A complementary process in discernment is ‘interpreting and praying over events and trends in the light of the Gospel’ so as to ‘detect movements that reflect the values of God’s kingdom or their opposite’, sometimes called reading the signs of the times (p.57). As an example of this Francis highlights the global economy and in particular the distance between the need to protect and regenerate the earth for the common good on the one hand and, on the other, a global economic model that worships continuous growth at any cost (p.60). He asks whether there is an invitation here to change the global economic model radically. ‘Could it be that replacing the objective of growth with that of new ways of relating will allow for a different kind of economy, one that meets the needs of all within the means of our planet?’

This discernment step allows us to ask: What is the Spirit telling us? What is the grace on offer here, if we can only embrace it; and what are the obstacles and temptations? (p.60)

Distinguishing between the ‘spirits’

In his account of the differences between the two ‘spirits’, Francis reveals his debt to Ignatius’s Rules for the Discernment of Spirits (SpExx §§313-336), especially those in which Ignatius describes the contrasting signs and effects by which the two can be recognised. For example, he states that for those who are going forward in their love and service of God, ‘it is typical of the bad spirit to harass, sadden and obstruct and to disturb the soul with false reasoning’. The ‘good spirit’ on the other hand, will typically:

give courage and strength, consolations, tears, inspirations and quiet, making things easy and removing all obstacles, so that the person may move forward in doing good. (SpExx §315)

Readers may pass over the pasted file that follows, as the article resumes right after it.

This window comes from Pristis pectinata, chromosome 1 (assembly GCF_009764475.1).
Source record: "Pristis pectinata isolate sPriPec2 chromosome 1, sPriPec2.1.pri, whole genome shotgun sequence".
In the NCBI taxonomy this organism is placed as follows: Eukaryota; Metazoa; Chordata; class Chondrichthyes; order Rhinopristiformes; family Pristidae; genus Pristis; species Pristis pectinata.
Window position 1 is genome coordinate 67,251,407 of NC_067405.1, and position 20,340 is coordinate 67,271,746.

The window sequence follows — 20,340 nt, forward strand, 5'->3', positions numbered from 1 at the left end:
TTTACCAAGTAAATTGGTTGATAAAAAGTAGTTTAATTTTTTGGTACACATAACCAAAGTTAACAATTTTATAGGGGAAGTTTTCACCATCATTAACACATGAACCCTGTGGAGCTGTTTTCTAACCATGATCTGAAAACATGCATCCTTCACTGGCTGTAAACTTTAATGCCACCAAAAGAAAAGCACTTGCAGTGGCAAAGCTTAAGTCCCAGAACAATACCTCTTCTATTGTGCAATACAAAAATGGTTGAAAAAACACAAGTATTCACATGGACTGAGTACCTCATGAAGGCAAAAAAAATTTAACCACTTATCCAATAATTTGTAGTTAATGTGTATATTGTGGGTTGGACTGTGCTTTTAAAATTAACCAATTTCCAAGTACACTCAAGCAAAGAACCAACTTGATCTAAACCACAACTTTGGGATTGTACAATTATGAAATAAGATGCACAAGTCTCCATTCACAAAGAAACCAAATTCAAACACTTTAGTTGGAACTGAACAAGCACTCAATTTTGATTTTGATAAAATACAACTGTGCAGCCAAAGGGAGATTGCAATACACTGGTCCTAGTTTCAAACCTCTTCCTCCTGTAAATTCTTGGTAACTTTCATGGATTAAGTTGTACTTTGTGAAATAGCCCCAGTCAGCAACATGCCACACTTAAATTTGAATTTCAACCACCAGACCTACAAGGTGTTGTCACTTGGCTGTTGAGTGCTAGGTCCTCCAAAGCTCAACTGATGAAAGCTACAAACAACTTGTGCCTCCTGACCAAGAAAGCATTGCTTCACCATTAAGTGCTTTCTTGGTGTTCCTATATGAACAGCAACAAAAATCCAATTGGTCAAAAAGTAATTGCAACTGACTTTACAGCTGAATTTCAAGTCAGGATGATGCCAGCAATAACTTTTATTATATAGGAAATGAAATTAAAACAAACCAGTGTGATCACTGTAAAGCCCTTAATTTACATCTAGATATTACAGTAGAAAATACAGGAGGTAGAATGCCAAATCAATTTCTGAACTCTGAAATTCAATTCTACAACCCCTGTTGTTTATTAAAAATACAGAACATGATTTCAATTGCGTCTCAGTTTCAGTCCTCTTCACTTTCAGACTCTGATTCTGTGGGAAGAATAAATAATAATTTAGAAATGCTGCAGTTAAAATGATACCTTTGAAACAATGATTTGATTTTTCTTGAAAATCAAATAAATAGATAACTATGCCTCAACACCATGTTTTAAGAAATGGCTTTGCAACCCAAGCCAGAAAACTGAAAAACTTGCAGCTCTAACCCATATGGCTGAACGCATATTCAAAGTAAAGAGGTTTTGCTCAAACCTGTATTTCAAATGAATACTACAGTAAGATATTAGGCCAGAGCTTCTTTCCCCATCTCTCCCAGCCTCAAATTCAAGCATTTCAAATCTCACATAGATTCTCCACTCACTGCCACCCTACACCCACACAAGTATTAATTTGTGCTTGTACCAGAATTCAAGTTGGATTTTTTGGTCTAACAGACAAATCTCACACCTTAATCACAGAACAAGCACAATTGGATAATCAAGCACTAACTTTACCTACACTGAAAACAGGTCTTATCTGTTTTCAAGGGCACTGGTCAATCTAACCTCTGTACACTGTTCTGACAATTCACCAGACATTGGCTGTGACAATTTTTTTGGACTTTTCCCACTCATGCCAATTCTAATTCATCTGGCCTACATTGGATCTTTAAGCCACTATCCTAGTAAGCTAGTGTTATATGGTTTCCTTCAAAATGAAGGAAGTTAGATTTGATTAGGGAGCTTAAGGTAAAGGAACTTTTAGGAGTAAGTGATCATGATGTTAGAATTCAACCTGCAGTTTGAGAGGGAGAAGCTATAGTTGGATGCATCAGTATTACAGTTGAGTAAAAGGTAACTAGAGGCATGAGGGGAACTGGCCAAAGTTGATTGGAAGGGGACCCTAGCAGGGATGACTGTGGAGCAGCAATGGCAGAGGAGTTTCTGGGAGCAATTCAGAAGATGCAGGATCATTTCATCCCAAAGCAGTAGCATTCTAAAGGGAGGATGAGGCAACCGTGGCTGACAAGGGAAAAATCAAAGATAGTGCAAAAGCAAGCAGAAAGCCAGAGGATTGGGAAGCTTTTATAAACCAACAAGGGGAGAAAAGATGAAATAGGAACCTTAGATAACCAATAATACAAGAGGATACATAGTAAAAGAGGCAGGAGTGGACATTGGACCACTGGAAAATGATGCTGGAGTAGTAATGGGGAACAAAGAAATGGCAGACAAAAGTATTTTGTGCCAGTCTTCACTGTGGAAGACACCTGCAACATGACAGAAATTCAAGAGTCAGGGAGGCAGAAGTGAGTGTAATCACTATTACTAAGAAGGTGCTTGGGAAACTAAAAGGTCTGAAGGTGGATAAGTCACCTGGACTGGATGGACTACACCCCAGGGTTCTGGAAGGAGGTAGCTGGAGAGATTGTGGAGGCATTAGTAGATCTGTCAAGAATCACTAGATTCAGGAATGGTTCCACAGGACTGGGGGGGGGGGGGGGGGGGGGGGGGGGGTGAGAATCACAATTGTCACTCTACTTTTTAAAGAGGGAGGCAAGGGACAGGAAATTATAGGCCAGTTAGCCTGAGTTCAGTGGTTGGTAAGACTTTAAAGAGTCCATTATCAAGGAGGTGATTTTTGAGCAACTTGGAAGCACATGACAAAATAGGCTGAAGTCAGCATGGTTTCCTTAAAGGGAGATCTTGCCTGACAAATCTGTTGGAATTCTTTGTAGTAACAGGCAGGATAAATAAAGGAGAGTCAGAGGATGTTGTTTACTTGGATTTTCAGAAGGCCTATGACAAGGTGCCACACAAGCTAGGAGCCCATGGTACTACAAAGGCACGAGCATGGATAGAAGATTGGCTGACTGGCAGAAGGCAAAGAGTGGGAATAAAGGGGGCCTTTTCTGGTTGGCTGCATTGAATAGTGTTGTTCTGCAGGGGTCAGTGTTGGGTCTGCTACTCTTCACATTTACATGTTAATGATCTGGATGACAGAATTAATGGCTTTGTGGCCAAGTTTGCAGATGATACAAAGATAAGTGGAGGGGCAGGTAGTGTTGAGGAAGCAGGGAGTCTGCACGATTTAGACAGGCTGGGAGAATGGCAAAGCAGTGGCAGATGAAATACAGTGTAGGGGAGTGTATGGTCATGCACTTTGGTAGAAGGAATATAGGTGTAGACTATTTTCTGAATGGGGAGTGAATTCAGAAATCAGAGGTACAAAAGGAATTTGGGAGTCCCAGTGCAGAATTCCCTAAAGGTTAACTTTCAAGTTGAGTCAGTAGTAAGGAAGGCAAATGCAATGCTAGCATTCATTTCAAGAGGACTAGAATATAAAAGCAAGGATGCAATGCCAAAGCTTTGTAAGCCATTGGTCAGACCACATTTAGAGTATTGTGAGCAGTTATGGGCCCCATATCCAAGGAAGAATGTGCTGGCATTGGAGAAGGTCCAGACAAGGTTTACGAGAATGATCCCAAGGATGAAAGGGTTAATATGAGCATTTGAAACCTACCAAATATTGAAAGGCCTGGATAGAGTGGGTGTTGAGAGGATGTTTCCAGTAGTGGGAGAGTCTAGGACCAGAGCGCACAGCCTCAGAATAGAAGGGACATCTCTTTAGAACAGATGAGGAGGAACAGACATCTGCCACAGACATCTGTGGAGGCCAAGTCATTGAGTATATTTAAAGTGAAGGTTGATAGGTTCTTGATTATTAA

Francis refers to the ‘spirits’ as ‘voices’, which call us in different directions, speak in different languages and use ‘different ways to reach our hearts.’ (p.61) His understanding of the key differences between them can be clearly seen if we put them side by side (pp.61-2).


Francis uses discernment of spirits as a lens through which to examine and reflect on features of the pre-Covid and present world in order to distinguish what is of God from what is not. The signs of the influence of the ‘bad spirit’ are not hard to find: those systems, structures and actions which are the opposite of the spirit of the gospel and the Beatitudes. The list is long: human damage to the planet; hunger; poverty; violence; disregard for human dignity and the value of human life; injustice; exploitation and oppression by those who have power; inequalities in access to health, shelter, work, wages and the goods of the earth – all supported by ideologies, structures and institutions which benefit the few at the expense of the many, the wealthy and powerful at the expense of the poor and marginalised.

Among current trends and events in which he recognises the Spirit of God, Francis counts the generosity of the people of Bangladesh, already themselves desperately poor, towards the Rohingya refugees (p.12), and the widespread commitment of so many people to the service of others even at the risk of danger to themselves during the pandemic (p.13). There are signs of hope, too, in the cry of ‘“hunger and thirst for righteousness” … that goes up from the margins’ (p.58) and the fresh thinking of prominent economists, women in particular, about reshaping the global economy (pp.63-5). And later in the book he recalls how he has encountered in the solidarity, creative energy and capacity for radical social change among ‘the people’, and especially those who live on the margins (pp.119-122), signs of the Spirit of God.

Francis also cites his own gradual growth in awareness of the climate emergency and of the need to work for a healthy world as an example of the interior action of the Spirit of God. Ignatius wrote of the effects of the two ‘spirits’ ‘in the soul’:

With those who go from good to better, the good angel touches the soul sweetly, lightly and gently, like a drop of water going into a sponge, while the bad spirit touches her sharply with noise and disturbance, as when a drop of water falls on a stone. (SpExx §335)

Francis felt sure his growing awareness was ‘of God’ because ‘it was a spiritual experience of the sort Saint Ignatius describes as like drops on a sponge … Slowly, like daybreak, an ecological vision began growing.’ (p.31)

The Church now and in the future